The untold backstory of how investigators cracked a disturbing Clay cold case
There is a fascinating and, until now, untold backstory about how investigators cracked a disturbing cold case in Clay.
Last week we told you about the arrest of a state prison inmate for the horrifying sexual attack on a young girl in the woods off Bear Road in 2002. The suspect, Shad Goldthwait, was previously arrested in 2015, accused of raping two girls in Oswego County.
That arrest, and the DNA sample he had to give up after his conviction in 2016, is what investigators say linked him to the Clay assault.
"Savannah" was 6 years old when she started suffering sexual abuse by Shad Goldthwait. She agreed to tell her story if we concealed her identity.
"I feel as though there's more people he's done horrible things to," Savannah said. "I don't think this is it. I think there's more people."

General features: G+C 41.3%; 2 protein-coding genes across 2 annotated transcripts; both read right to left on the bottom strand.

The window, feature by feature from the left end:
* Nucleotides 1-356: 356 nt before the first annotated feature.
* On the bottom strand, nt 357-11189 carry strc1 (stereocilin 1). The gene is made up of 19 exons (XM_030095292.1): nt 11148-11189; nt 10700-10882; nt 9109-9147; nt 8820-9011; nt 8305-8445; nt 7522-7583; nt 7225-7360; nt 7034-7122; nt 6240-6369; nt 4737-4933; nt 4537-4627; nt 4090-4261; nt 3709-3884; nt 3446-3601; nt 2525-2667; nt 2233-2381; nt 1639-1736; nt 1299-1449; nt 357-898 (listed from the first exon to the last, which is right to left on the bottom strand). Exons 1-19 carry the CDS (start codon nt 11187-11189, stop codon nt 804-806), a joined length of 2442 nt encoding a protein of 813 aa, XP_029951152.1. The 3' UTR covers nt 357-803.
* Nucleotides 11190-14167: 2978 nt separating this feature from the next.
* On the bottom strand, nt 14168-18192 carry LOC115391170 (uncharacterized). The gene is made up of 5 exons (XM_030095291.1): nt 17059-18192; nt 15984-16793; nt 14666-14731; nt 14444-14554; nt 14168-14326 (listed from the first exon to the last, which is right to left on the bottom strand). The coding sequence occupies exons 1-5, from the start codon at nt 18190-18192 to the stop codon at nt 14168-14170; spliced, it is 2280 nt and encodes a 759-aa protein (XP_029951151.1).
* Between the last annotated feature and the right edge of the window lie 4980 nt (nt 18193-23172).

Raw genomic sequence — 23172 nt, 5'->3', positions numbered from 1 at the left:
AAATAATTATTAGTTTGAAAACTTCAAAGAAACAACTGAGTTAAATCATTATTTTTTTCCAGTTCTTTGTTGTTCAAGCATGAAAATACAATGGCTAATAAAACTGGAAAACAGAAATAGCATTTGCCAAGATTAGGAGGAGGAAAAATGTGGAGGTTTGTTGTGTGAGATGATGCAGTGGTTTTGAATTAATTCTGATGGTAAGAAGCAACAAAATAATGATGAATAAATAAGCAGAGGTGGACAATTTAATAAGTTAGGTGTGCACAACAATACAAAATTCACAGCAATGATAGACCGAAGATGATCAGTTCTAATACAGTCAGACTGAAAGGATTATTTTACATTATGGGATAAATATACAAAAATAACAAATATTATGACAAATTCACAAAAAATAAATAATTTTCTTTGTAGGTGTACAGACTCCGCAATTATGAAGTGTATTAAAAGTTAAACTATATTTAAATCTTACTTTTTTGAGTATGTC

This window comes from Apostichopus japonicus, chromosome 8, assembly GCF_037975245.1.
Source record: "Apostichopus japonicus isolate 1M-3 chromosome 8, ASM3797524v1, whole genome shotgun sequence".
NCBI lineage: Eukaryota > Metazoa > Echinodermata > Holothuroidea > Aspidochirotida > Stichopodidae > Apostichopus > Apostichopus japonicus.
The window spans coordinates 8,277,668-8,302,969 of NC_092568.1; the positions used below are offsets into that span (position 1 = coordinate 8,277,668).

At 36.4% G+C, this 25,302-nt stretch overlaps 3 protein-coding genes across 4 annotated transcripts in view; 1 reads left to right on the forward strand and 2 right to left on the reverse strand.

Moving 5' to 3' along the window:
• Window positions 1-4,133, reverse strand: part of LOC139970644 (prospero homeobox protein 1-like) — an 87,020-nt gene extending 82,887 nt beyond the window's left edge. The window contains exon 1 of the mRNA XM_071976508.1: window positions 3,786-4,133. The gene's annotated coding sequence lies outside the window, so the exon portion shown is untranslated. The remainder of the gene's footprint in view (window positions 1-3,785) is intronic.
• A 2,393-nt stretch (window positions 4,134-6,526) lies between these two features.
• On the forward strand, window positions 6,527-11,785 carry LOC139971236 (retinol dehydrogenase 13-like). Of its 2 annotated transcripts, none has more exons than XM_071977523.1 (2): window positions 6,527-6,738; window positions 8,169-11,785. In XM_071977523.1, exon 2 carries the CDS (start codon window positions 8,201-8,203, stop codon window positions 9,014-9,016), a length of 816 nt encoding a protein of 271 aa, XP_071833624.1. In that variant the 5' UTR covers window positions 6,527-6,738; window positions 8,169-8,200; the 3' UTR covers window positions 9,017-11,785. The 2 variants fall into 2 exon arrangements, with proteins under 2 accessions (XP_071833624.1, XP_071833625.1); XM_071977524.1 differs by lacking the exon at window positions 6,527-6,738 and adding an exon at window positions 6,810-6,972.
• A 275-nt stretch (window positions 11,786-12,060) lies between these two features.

We met "Savannah" and another young victim of Goldthwait's along with prosecutors and investigators who worked their cases in the grand jury room in Oswego County.
"We tried to make sure she was comfortable with it every step of the way," Allison O'Neil, one of the prosecutors who handled the case, said. "We would never want to do something to re-traumatize her."
When she disclosed the abuse in 2015, authorities hatched a plan. Goldthwait was living in Florida — they needed him to admit what he'd done.
So Savannah made contact on Facebook; it led to texts and a recorded phone call — and an admission.
New York State Police investigator Ben Miller eventually took up the ruse, acting as "Savannah" and getting Goldthwait to agree to fly to Syracuse to rekindle what had been an illegal, predatory relationship.
"It was a very outside the box idea," Miller said. "But it worked and I didn't believe it until he actually sent a text and said he was at the airport and he was headed up."
During the interview Savannah was sitting next to another victim of Shad Goldthwait: a girl who is now 16 years old. Both victims believe there are other young women out there with a story to tell about the man who abused them.
Oswego County District Attorney Greg Oakes says if there are, he's ready to listen to them.